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Study finds dance health project reduces falls in the elderly by up to 58 per cent

A social prescribing programme designed to encourage older people to dance could help reduce falls by around 58 per cent, a new study has found.

Community-led project Dance to Health combines evidence-based falls prevention principles with the creativity, expression and energy of dance.

Each year, a third of people over 65 will have a fall, which can cause serious injury, loss of confidence and social isolation. The cost to the NHS and social care is estimated at £2.3 billion per year.

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Current NICE guidelines state that older adults at risk of falls should incorporate physical activity to improve balance and coordination on at least twice a week.

The results of the research centre’s study found that the Dance to Health programme can reduce falls by 58 per cent and significantly reduce admissions to hospital.

The study, carried out by Sheffield Hallam University Sport Industry Research Centre, found that dance can deliver an effective solution to the health challenge of older people’s falls while saving the NHS money – and unlike many initiatives to improve balance, those partaking in Dance to Health programmes enjoyed it and were more likely to keep doing it.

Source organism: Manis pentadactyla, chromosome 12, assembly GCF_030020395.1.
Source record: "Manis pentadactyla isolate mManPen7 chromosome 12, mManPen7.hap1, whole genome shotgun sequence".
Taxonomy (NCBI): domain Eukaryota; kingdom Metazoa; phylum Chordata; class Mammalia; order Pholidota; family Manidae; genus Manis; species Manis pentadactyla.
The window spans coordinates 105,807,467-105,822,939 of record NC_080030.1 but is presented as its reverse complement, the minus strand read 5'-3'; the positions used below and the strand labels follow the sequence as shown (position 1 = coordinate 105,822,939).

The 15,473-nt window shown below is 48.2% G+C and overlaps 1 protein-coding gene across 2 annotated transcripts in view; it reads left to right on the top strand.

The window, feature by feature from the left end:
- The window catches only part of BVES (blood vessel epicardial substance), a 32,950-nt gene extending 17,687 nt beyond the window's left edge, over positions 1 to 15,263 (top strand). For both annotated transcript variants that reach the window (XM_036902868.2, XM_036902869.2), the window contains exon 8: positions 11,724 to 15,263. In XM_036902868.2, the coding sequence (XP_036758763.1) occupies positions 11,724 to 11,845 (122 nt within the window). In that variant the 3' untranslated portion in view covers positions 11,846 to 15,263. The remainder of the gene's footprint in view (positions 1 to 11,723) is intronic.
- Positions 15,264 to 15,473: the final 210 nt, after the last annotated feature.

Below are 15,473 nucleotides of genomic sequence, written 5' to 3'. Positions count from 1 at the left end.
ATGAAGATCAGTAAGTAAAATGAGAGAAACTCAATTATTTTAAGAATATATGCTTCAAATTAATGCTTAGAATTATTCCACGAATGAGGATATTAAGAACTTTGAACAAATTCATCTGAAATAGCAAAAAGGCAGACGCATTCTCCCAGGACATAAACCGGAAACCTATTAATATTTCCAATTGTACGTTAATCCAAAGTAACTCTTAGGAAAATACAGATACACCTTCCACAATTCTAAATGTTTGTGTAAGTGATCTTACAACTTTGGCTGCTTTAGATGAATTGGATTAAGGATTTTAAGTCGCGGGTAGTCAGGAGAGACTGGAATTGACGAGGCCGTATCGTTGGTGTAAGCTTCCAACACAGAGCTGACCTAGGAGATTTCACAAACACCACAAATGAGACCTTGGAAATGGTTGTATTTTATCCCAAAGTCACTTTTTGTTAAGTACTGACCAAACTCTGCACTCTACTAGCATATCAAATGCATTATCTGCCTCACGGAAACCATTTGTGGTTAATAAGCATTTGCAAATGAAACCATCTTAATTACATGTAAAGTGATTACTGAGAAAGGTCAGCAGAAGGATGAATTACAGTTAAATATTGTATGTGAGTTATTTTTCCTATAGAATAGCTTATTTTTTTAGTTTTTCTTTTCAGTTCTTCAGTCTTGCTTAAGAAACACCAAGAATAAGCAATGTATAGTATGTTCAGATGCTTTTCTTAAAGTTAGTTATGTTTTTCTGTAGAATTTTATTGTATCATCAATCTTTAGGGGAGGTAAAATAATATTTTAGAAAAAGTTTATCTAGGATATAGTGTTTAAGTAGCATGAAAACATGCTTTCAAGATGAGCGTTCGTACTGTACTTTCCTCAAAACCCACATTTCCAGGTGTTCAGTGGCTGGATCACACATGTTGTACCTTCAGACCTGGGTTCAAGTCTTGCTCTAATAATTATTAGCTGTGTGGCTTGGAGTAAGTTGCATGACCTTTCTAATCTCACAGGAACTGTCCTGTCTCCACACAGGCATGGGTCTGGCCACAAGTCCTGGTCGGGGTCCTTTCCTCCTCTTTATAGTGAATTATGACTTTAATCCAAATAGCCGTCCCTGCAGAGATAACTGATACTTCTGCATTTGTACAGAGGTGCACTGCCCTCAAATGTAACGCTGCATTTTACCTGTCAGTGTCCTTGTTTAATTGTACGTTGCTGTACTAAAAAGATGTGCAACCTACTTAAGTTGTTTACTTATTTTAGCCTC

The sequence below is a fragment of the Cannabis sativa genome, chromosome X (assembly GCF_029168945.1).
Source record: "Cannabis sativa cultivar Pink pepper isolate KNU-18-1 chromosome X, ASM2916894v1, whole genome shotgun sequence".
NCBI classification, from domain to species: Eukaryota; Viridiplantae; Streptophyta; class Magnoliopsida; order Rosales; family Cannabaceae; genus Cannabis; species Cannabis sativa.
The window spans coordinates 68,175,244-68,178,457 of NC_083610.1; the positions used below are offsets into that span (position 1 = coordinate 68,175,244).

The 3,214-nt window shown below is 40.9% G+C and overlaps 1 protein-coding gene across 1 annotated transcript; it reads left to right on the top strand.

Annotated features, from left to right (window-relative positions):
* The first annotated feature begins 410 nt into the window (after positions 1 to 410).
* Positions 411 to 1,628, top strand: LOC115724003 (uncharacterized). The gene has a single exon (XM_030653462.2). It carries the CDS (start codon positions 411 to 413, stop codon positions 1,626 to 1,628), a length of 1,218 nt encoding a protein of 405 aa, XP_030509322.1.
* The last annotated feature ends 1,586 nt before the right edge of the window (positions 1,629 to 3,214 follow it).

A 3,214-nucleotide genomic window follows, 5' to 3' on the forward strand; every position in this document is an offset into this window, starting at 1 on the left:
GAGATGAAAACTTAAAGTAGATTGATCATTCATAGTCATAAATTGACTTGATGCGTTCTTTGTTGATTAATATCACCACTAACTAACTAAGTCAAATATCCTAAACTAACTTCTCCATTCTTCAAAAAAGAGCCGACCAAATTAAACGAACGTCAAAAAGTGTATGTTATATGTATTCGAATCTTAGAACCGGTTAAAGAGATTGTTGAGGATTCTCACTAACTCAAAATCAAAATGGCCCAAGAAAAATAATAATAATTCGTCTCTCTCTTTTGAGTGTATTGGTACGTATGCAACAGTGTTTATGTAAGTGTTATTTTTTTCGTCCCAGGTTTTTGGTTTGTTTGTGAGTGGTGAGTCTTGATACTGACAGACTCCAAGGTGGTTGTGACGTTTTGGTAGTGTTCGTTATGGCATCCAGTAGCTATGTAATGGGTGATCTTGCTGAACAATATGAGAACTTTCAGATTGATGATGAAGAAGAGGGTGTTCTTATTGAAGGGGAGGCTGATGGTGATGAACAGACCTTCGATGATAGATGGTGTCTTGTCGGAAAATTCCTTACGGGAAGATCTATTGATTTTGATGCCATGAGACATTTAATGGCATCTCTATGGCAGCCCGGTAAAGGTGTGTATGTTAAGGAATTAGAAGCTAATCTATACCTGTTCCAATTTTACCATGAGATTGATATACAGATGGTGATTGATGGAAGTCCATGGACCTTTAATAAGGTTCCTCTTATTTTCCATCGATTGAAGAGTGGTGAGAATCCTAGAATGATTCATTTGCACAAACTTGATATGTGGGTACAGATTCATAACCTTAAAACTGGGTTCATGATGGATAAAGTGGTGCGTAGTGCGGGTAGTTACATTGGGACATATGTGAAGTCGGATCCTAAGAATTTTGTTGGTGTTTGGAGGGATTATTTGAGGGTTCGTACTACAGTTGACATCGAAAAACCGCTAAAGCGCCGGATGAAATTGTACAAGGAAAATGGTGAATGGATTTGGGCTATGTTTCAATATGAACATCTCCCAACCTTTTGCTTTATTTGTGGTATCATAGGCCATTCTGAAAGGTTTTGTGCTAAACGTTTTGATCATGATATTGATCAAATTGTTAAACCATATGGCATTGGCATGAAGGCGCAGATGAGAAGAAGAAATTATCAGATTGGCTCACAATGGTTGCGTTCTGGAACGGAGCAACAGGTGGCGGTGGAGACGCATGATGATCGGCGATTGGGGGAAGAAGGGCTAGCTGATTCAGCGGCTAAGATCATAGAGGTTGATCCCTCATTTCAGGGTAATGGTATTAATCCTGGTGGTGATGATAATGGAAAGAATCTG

Created by Aesop, a charity and social enterprise focused on developing artistic solutions to major social problems, Dance to Health offers high-quality evidenced falls-prevention exercise, led by 35
professional dancers qualified as Postural Stability Instructors (PSI).

Tim Joss, Chief Executive of Aesop, said it shows how the arts can deliver effective solutions to major health problems.

Joss said: “Research 1 has shown that the general statement ‘dance reduces falls’ is not true. There is something special about Dance to Health. It has artistic ‘active ingredients’.

“For example, all our dance artists qualify as falls prevention exercise instructors. Socialising and celebration are integral to the participants’ experience. And there’s lots of scope for participants’ creativity.”

College of Medicine Chair, Dr Michael Dixon, Co-Chair of the Social Prescribing Network, said Dance to Health, with its explicit health focus, is an example of ‘super social-prescribing’.

The social prescribing expert said: “Following this positive evaluation by Sheffield we have taken Dance to Health online, are planning to work with communities across the country to develop more Dance to Health Local Groups and run a randomised controlled trial to build the evidence further.”

For more information on online sessions and to find a Dance to Health class near you, visit: dancetohealth.org/dance_sessions/Find_a_Session

Sheffield Hallam University Sport Industry Research Centre